Kallikrein-5 promotes cleavage of desmoglein-1 and loss of cell-cell cohesion in oral squamous cell carcinoma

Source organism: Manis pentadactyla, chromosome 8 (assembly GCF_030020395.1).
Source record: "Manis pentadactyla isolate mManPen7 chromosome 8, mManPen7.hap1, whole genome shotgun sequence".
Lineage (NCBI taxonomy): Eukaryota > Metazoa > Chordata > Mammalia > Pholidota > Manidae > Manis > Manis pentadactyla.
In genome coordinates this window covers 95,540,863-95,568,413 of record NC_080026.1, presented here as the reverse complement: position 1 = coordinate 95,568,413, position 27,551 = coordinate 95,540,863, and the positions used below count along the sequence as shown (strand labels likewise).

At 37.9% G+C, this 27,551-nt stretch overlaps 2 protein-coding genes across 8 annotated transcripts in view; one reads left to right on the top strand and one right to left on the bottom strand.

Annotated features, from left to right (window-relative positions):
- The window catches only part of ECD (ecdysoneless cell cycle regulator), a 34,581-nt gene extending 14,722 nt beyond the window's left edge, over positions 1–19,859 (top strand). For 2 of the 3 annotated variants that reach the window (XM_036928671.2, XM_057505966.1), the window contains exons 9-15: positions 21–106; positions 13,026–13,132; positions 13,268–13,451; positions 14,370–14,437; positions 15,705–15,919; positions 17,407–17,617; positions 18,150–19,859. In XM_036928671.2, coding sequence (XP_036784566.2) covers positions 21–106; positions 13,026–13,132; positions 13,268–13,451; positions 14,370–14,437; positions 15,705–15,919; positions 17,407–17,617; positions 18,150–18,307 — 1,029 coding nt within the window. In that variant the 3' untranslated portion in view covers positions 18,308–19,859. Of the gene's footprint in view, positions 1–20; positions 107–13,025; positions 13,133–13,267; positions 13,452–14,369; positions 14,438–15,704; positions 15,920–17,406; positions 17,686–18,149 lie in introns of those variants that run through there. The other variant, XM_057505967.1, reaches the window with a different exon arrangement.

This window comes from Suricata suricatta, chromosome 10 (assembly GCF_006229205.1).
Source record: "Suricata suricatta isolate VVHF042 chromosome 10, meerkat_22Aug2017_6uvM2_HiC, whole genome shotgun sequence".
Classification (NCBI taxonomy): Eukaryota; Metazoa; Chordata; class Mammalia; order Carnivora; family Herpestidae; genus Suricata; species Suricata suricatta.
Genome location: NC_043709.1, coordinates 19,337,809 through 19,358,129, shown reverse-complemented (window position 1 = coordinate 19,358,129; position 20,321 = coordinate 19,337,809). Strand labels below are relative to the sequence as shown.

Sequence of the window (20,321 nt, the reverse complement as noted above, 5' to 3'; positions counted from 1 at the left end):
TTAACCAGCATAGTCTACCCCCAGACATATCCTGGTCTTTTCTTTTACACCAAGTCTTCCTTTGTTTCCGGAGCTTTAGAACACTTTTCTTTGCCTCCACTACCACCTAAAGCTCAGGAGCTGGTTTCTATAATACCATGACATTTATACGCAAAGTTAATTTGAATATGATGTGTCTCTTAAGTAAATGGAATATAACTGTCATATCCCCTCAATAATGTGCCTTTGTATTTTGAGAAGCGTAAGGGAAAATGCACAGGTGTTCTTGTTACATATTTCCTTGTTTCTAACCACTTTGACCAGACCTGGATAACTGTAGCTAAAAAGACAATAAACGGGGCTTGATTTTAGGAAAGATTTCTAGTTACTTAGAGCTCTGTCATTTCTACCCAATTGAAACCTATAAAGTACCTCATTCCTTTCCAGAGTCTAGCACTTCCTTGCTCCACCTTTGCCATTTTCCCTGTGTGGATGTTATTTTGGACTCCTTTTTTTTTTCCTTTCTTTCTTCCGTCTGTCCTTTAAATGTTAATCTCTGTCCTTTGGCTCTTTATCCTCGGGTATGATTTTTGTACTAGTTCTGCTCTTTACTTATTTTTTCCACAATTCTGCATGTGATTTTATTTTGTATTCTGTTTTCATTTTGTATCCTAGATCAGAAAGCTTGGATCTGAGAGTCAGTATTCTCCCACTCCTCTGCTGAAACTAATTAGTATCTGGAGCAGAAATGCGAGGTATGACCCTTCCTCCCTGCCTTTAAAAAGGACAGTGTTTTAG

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[ACCESS RESTRICTED TO THE UNIVERSITY OF MISSOURI AT REQUEST OF AUTHOR.] Oral squamous cell carcinoma (OSCC) is one of the top 10 causes of cancer deaths worldwide, with a 50% 5-year survival rate, necessitating the discovery of novel biomarkers. Using cDNA microarray analyses, we identified expression of a panel of kallikreins (KLK 5, 7, 8, and 10) associated with formation of more aggressive OSCC tumors in a murine orthotopic OSCC model. In initial studies, KLK levels in malignant OSCC cells (SCC25) were compared to cells from normal oral mucosa (OKF) using qPCR. A marked elevation of all KLKs was observed in aggressive SCC25 cells relative to OKF cells. In normal skin, KLKs 5, 7, and 8 are involved in desquamation during epidermal differentiation via proteolytic cleavage of the desmosomal cadherin component desmoglein 1 (Dsg1). As loss of cell-cell adhesion is prevalent in tumor metastasis, Dsg1 was evaluated by immunofluorescence and western blotting. SCC25 cells exhibit cleavage of Dsg1 which is blocked by treatment with a KLK inhibitor as well as by siRNA silencing of KLK5. Furthermore, cell-cell adhesion and barrier function assays demonstrate that silencing of KLK5 enforces cell-cell adhesion and improves epithelial barrier function; overexpression of KLK5 in normal oral mucosal cells (OKF) reduces cell-cell adhesion and affects epithelial barrier function. These data suggest that KLK5 may promote metastatic dissemination of OSCC by promoting loss of junctional integrity through cleavage of desmoglein 1.
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